Session 3: P2P investing for wealth managers, a natural fit or a risky nascent market?

Rupert Taylor, Altfi Data

  • Taylor argued that the traditional processes in credit application and underwriting with the banks have become a mess, and that technology can massively improve these processes.
  • He said that he would hesitate to say that peer-to-peer lending is a wholly uncorrelated asset class, but that it is “certainly” a diversifier.
  • He also said that the industry has now established an impressive track record of strong, independently verified net returns.
  • He said that there is a classic agent/principal conflict at the heart of peer-to-peer lending, but that effective disclosure can resolve this by ensuring that investor suffering equals originator suffering.


Panel Discussion 1 : P2P and financial intermediaries

Ceri Williams (Ratesetter), Stuart Lunn (Lending Crowd), Brian Bartaby (Proplend), Jake Wombwell-Povey (Goji).

  • Ceri Williams from RateSetter said that take-up on their bespoke IFA portal so far had been lukewarm. “I’m slightly unconvinced about how much money is in it for the advisor,” he said.
  • Jake Wombwell-Povey of Goji said that he thinks advisors can make decent money out of P2P, but that the level of advice risk they’re taking on isn’t comparable to asset classes (for now).
  • Stuart Lunn from Lending Crowd said that his platform had pivoted away from a self-selection model in order to suit the needs of advisors.
  • Brian Bartaby of Proplend said that his strategy has been to discuss individual loans with advisors, in addition to having built them a bespoke portal, like RateSetter.


Session 4: Accessing the niche areas of non-bank lending through closed-ended funds

Monica Tepes, Cantor Fitzgerald

  • Monica said that the alternative credit investment trusts yield between 6 and 10 per cent on average.
  • She said that diversification – off multiple loan originators and geographies – was among the asset class’ most attractive features.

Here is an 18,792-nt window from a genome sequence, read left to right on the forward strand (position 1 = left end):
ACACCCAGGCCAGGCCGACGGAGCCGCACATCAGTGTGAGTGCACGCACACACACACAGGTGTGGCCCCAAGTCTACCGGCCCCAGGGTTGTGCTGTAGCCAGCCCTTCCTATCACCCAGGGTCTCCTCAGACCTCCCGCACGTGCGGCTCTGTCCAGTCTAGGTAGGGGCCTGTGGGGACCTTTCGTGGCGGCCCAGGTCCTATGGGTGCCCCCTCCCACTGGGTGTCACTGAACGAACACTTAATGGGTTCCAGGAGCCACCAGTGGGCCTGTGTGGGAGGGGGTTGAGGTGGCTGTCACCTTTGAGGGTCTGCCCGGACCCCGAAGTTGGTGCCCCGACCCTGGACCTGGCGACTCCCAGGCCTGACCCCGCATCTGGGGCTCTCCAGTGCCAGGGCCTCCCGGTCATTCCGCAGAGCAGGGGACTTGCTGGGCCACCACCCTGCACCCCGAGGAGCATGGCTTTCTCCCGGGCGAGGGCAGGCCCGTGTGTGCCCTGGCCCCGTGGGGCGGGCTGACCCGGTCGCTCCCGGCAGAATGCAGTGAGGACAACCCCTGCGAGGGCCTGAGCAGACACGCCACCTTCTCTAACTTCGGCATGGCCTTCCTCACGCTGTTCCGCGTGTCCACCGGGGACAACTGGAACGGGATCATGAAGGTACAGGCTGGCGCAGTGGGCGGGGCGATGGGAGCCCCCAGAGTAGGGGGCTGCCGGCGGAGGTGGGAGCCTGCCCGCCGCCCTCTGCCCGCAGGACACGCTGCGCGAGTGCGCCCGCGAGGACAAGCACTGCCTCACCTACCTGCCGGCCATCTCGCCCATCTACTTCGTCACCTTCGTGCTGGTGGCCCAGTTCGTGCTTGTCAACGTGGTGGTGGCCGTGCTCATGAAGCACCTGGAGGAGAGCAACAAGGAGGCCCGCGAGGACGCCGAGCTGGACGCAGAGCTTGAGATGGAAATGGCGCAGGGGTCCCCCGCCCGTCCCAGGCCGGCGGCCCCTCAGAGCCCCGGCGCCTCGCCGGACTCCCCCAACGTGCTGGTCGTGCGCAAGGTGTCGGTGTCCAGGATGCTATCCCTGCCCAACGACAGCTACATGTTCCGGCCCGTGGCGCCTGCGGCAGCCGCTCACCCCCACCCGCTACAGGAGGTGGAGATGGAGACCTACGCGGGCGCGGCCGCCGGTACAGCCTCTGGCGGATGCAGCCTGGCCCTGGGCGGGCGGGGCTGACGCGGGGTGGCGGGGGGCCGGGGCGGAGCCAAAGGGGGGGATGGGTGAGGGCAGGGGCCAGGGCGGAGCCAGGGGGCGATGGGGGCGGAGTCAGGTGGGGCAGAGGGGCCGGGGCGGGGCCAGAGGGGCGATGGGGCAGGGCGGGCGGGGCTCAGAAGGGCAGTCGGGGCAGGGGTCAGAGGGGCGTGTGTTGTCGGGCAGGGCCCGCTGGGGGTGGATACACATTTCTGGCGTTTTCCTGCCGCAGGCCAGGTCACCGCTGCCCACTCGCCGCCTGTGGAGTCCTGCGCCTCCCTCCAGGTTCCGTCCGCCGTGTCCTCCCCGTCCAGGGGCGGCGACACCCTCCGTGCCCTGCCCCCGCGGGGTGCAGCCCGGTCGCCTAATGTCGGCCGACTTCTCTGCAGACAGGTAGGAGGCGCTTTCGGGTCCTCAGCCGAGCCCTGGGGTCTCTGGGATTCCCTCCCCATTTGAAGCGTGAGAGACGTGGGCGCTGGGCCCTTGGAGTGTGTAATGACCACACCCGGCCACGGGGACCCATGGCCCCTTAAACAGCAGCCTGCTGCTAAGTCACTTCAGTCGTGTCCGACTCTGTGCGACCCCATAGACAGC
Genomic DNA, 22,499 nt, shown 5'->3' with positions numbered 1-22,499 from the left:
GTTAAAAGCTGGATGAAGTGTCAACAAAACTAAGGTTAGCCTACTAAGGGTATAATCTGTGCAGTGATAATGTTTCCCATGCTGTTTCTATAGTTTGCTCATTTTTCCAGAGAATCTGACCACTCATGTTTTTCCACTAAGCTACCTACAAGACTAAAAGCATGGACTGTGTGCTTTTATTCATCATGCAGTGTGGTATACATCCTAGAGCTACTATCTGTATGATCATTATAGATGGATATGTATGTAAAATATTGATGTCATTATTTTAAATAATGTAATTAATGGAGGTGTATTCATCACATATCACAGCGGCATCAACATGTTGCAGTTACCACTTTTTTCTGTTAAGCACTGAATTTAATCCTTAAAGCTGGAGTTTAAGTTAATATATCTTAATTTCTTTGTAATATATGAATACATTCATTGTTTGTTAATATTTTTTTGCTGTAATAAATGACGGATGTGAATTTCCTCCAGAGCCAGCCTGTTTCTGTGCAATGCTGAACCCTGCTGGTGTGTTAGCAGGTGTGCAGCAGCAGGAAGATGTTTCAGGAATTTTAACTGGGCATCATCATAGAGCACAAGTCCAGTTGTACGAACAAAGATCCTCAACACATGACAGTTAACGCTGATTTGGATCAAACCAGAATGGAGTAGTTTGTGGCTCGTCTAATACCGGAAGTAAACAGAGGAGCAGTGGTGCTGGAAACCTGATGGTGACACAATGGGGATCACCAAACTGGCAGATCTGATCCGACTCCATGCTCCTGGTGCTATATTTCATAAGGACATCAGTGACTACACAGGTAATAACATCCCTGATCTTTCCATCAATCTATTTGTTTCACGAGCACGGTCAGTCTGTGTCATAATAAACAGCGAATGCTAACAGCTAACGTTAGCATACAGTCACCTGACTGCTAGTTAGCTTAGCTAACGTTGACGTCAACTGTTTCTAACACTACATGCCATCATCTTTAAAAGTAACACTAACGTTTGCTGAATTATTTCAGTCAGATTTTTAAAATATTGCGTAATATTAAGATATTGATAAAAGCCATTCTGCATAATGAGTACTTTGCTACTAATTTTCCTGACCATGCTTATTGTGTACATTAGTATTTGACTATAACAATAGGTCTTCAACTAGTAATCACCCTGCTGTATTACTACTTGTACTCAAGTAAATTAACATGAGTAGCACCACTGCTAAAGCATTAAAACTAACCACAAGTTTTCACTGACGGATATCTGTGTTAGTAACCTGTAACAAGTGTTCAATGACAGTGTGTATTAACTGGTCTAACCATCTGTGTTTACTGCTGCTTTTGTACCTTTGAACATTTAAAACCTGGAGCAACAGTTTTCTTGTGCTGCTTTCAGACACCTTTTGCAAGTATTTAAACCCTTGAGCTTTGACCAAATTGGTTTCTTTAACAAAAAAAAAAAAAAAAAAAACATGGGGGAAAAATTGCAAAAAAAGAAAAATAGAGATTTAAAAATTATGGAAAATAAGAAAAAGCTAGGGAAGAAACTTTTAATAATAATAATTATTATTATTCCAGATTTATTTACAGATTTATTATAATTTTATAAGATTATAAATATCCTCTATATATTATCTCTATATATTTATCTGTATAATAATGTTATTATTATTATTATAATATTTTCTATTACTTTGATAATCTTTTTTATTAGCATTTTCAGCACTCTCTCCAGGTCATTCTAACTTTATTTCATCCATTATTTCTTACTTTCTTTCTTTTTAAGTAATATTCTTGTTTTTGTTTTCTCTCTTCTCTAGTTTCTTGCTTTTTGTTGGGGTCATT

• There are 20 funds in the direct lending space as she sees it, with a market cap of approximately £6.2bn. Monica splits that into £4.6bn in the more traditional sector, and £1.6bn in fintech. The latter of these is a lot more dominated by consumer loans, with the former focused mostly on business loans.


Panel Discussion 2: Fund Managers in Alternative Credit

Monica Tepes (Cantor Fitzgerald), Sachin Patel (Funding Circle), Simon Champ (MW Eaglewood), Jeremiah Silkowski (SQN), Cormac Leech (Victory Park Capital).

  • Sachin Patel of Funding Circle said that his firm created its own passive fund to give institutional investors a means of accessing the platform’s loans ‘pari-passu’ with direct to platform investors. It also provides a means of making the firm’s assets eligible for ISA and SIPP investment.
  • On the sector’s maturation, Simon Champ said that MW Eaglewood saw only £8m of loans that fitted its criteria at launch. That number is now up to £300m a month.
  • Cormac Leech said that Victory Park Capital had established a strong presence in a wide variety of niches, typically via top venture capital-backed origination partners. He also said that he “strongly believes” in the skin the game as the best aligner of interests.
  • Jeremiah said that a key differentiator for SQN has been to lend against assets that are mission critical to a business borrower’s operations.